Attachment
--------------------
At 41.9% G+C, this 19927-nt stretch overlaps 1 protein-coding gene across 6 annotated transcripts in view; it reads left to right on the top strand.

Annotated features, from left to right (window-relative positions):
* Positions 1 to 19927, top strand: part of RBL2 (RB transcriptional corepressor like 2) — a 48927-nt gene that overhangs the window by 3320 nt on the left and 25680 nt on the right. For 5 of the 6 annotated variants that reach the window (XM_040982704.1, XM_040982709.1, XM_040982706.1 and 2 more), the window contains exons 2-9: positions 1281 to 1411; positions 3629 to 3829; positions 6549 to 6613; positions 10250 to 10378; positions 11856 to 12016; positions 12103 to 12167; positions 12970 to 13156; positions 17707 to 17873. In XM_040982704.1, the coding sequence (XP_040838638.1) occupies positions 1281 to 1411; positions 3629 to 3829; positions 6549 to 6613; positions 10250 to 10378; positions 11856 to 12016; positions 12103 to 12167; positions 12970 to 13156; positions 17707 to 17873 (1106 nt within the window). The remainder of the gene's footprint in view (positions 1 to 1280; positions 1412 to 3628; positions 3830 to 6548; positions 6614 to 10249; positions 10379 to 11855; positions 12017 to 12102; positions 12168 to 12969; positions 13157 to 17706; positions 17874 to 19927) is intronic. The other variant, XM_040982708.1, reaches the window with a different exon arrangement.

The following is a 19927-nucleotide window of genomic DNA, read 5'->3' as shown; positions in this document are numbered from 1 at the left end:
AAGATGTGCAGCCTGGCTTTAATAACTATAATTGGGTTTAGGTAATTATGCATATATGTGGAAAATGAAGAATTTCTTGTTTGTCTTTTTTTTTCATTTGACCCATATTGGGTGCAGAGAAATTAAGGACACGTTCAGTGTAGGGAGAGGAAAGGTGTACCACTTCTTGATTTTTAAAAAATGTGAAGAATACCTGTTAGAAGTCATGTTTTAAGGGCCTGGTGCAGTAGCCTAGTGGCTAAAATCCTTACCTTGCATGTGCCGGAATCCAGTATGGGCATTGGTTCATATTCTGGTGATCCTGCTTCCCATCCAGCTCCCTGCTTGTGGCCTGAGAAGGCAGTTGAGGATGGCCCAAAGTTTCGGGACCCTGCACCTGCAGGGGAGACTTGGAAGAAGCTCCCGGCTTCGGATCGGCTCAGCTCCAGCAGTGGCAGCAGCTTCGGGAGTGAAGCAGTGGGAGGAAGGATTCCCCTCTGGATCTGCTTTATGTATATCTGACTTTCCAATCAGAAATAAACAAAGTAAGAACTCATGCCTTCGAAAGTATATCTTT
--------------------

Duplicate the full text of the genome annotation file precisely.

At 41.9% G+C, this 19927-nt stretch overlaps 1 protein-coding gene across 6 annotated transcripts in view; it reads left to right on the top strand.

Annotated features, from left to right (window-relative positions):
* Positions 1 to 19927, top strand: part of RBL2 (RB transcriptional corepressor like 2) — a 48927-nt gene that overhangs the window by 3320 nt on the left and 25680 nt on the right. For 5 of the 6 annotated variants that reach the window (XM_040982704.1, XM_040982709.1, XM_040982706.1 and 2 more), the window contains exons 2-9: positions 1281 to 1411; positions 3629 to 3829; positions 6549 to 6613; positions 10250 to 10378; positions 11856 to 12016; positions 12103 to 12167; positions 12970 to 13156; positions 17707 to 17873. In XM_040982704.1, the coding sequence (XP_040838638.1) occupies positions 1281 to 1411; positions 3629 to 3829; positions 6549 to 6613; positions 10250 to 10378; positions 11856 to 12016; positions 12103 to 12167; positions 12970 to 13156; positions 17707 to 17873 (1106 nt within the window). The remainder of the gene's footprint in view (positions 1 to 1280; positions 1412 to 3628; positions 3830 to 6548; positions 6614 to 10249; positions 10379 to 11855; positions 12017 to 12102; positions 12168 to 12969; positions 13157 to 17706; positions 17874 to 19927) is intronic. The other variant, XM_040982708.1, reaches the window with a different exon arrangement.

The following is a 19927-nucleotide window of genomic DNA, read 5'->3' as shown; positions in this document are numbered from 1 at the left end:
AAGATGTGCAGCCTGGCTTTAATAACTATAATTGGGTTTAGGTAATTATGCATATATGTGGAAAATGAAGAATTTCTTGTTTGTCTTTTTTTTTCATTTGACCCATATTGGGTGCAGAGAAATTAAGGACACGTTCAGTGTAGGGAGAGGAAAGGTGTACCACTTCTTGATTTTTAAAAAATGTGAAGAATACCTGTTAGAAGTCATGTTTTAAGGGCCTGGTGCAGTAGCCTAGTGGCTAAAATCCTTACCTTGCATGTGCCGGAATCCAGTATGGGCATTGGTTCATATTCTGGTGATCCTGCTTCCCATCCAGCTCCCTGCTTGTGGCCTGAGAAGGCAGTTGAGGATGGCCCAAAGTTTCGGGACCCTGCACCTGCAGGGGAGACTTGGAAGAAGCTCCCGGCTTCGGATCGGCTCAGCTCCAGCAGTGGCAGCAGCTTCGGGAGTGAAGCAGTGGGAGGAAGGATTCCCCTCTGGATCTGCTTTATGTATATCTGACTTTCCAATCAGAAATAAACAAAGTAAGAACTCATGCCTTCGAAAGTATATCTTT